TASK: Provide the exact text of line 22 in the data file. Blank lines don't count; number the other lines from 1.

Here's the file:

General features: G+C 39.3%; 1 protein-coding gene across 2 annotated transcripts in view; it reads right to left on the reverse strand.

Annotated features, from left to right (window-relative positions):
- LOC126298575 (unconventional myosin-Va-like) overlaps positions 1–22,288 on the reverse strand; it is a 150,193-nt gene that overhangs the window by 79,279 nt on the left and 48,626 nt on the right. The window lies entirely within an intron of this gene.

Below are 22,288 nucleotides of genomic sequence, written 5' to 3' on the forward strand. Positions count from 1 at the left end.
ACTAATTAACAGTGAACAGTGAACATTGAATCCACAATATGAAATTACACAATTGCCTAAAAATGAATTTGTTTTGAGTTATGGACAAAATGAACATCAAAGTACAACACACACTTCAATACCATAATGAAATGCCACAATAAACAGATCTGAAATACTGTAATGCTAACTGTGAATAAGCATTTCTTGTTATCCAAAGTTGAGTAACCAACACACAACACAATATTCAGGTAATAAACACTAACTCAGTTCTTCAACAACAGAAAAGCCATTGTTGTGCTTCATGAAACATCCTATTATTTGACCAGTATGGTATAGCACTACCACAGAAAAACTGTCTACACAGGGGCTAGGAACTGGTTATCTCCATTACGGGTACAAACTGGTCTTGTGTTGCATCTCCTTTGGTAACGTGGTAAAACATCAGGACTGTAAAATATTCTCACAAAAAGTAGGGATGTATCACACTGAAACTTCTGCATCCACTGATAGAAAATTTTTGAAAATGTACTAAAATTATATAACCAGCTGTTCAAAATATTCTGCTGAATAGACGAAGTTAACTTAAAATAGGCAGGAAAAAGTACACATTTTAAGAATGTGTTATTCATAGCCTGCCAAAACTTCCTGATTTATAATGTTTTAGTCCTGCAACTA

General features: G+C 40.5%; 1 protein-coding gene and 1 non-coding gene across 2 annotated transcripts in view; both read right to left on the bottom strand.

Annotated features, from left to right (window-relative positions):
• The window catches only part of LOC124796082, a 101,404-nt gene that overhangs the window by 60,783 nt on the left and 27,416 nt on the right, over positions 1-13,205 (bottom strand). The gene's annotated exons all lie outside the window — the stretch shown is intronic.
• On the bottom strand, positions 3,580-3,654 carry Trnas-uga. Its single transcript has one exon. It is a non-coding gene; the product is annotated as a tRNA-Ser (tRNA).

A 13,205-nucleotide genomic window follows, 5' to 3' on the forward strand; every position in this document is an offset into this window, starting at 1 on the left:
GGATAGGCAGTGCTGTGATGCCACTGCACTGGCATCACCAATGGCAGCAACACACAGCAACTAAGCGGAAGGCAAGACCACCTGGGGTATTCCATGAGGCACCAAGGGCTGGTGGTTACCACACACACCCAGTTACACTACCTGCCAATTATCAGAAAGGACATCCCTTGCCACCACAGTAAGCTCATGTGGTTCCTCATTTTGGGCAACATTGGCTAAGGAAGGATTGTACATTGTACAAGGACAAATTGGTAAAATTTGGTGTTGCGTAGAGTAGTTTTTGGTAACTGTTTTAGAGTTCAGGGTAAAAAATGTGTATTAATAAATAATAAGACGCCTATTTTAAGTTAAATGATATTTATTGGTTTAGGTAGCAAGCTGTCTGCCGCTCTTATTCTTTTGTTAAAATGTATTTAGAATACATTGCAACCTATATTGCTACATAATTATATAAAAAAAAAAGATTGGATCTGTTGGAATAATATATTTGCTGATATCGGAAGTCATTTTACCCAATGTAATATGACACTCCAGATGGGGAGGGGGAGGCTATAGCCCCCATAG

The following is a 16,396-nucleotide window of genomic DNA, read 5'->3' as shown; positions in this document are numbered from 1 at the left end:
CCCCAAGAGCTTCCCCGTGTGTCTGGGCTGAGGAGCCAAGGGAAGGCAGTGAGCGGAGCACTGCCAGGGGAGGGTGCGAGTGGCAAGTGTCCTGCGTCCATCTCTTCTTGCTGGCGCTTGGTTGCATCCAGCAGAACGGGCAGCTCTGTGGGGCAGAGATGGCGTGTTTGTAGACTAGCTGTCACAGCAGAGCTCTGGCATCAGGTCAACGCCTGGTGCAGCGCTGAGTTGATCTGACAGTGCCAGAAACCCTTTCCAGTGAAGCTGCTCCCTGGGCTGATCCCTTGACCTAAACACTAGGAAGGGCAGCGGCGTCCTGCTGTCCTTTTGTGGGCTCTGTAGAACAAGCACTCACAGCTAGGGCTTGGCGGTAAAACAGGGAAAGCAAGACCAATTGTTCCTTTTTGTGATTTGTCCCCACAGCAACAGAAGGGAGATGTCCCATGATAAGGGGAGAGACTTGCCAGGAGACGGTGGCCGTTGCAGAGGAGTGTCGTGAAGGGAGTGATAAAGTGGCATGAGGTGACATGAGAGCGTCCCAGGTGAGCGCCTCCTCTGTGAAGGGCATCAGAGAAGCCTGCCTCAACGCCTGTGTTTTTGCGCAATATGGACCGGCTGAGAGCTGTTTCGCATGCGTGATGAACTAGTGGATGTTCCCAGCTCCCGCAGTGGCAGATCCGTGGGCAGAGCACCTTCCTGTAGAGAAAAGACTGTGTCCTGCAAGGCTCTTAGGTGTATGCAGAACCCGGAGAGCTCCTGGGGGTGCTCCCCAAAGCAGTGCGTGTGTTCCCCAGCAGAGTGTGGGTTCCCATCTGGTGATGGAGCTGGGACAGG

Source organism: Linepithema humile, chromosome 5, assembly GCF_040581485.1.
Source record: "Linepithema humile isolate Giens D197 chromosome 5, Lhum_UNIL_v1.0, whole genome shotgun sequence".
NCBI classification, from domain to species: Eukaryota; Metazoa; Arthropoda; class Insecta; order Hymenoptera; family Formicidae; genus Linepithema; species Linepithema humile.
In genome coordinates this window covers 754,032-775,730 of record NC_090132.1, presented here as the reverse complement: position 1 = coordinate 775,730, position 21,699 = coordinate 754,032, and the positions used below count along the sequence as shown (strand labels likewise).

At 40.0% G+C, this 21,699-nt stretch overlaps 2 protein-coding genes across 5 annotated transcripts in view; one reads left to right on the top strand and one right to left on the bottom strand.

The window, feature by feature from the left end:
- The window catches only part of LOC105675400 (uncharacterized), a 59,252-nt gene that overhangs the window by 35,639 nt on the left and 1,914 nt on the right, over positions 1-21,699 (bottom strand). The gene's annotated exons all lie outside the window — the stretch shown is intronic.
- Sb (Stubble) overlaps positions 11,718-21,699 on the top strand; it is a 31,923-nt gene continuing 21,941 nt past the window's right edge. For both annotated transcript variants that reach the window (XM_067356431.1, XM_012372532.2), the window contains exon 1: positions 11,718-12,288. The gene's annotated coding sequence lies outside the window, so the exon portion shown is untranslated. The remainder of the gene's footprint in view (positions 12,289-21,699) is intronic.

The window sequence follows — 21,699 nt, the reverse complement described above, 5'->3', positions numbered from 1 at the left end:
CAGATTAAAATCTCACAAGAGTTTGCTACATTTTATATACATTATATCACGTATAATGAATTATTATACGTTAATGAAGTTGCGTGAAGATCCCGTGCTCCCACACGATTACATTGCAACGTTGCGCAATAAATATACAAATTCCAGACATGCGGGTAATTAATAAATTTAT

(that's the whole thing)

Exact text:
The window sequence follows — 21,699 nt, the reverse complement described above, 5'->3', positions numbered from 1 at the left end: